Do Mean Moms raise Mean Girls?

by julie on December 4, 2011

I have occasionally remarked how glad I am that, as a kid, I didn’t realize how many adults behave just as badly as kids. I mistakenly trusted that the unkind and exclusionary behavior that is the hallmark of childhood would ultimately be vanquished by adulthood.

Fortunately, adulthood grants us a perspective on petty bullshit that kids simply don’t yet have. Even if those around us haven’t yet learned to behave like adults, the rest of us are now better equipped to deal with them than we were as kids.

While mulling over PTO officer and self-proclaimed Mean Mom Allena Tapia’s self-congratulatory piece at the Huffington Post, as well as educator and Mean Girl Wrangler Kelly Wickham’s no-nonsense response at Babble, I began to entertain a sort of chicken-and-egg question: Where do Mean Girls and Mean Moms come from?

Are Mean Moms simply Mean Girls who grew up (physically, perhaps not emotionally) and had babies? Or are they moms who were incorporated into a pack and found that being a Mean Mom satisfied some sort of insecurity or desire to belong? Are the daughters of Mean Moms destined to be Mean Girls? How much do our daughters learn from our own relationships with other women?

This past summer, I was watching Oliver playing in the baby pool at our neighborhood complex. Something had happened with CJ in one of the bigger pools, and she came over to me in tears. Another girl CJ’s age was playing in the baby pool too. She saw CJ crying and spat “Crybaby!” at her.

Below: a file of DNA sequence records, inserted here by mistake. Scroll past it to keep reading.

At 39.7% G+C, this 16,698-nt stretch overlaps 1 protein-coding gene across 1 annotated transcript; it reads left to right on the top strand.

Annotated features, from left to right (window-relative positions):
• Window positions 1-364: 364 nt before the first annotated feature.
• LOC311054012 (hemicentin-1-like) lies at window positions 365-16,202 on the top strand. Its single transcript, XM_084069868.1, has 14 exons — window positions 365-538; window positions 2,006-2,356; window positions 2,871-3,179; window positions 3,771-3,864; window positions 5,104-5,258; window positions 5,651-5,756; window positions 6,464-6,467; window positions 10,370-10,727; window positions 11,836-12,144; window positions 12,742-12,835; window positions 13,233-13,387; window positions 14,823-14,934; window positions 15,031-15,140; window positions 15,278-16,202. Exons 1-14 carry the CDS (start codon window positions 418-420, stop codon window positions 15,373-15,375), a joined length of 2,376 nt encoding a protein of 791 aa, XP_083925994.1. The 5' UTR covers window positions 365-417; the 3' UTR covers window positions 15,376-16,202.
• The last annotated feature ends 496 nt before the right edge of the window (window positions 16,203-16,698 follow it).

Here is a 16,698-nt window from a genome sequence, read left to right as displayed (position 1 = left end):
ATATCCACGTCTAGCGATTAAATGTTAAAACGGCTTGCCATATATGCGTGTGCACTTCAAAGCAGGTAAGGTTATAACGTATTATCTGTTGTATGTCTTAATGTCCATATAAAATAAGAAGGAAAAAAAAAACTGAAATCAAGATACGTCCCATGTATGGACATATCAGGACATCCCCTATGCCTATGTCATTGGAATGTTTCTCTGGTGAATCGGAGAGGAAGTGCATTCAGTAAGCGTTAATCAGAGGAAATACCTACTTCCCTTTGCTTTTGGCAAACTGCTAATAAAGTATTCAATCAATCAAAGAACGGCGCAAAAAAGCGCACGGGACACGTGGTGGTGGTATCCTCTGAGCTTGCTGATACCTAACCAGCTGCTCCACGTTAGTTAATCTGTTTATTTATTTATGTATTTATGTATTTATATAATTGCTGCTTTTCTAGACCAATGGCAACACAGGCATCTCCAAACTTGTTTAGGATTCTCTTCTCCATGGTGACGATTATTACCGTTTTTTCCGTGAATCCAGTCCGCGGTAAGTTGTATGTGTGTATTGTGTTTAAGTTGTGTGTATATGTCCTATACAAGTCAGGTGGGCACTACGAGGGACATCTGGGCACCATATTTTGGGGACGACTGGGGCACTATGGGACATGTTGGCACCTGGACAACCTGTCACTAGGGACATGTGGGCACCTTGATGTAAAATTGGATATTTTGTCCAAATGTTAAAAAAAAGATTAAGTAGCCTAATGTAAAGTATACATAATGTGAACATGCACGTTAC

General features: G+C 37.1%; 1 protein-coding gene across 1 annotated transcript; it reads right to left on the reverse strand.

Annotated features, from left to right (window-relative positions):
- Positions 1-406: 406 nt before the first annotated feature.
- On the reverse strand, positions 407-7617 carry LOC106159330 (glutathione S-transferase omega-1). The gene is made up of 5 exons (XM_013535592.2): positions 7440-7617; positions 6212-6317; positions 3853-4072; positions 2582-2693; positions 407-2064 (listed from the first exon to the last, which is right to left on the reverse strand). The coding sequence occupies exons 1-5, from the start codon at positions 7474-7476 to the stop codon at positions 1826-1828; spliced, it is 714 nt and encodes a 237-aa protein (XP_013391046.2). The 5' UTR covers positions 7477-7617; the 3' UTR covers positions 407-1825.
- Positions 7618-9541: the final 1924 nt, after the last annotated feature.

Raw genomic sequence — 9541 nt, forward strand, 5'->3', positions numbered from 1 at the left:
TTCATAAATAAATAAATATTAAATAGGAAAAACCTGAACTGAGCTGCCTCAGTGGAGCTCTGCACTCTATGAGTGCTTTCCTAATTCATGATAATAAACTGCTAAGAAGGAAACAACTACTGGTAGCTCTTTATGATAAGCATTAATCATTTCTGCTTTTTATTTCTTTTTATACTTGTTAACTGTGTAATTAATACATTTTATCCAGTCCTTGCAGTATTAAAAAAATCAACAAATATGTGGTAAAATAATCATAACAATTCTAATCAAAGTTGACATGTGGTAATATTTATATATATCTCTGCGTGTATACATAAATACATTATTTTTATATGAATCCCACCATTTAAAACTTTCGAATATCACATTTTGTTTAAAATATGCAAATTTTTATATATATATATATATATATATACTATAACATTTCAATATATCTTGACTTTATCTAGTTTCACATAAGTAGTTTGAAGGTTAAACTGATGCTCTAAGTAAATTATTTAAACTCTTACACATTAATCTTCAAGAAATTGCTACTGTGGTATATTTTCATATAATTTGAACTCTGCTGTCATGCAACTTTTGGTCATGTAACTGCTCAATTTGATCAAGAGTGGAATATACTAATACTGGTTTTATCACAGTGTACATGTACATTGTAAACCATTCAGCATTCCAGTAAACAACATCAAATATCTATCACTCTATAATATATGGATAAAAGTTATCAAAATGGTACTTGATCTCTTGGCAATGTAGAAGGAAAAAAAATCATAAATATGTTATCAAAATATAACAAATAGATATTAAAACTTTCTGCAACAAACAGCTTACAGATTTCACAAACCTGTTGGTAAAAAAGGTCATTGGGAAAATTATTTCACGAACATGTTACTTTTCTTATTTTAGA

Later, I related the story to Kyle. He mused that such name-calling was interesting, because it was highly likely that this girl had first heard the insult “Crybaby!” at home. “I’m guessing that she’s been called ‘crybaby’ herself, and that’s why she did the same to another child,” he theorized.

I don’t presume to know what goes on in other families’ homes; I only know what we teach, which is kindness. We have drilled into our kids that they do not have to like everyone, they do not have to be friends with everyone, but they must be kind to everyone. Kindness is not an option. I believe this emphasis on kindness will go a long way toward tamping down the temptation to join a pack of Mean Girls.

I do not run in a pack myself, of Mean Moms or otherwise. Such packs do exist in our neighborhood, and they are as impenetrable now as they were when I was a kid. I am fortunate to have a great number of individual friends whom I’ve met through a variety of channels, reflecting the diversity of my interests and activities. Not only are my friendships important to me personally, I believe they also serve as an example for my daughters.

Ultimately, I pity Mean Moms like Allena and Mean Girls like the one who has been unkind to CJ. While they do occasionally make life difficult for the rest of us, I suspect that being mean is one of the few pleasures in their lives.

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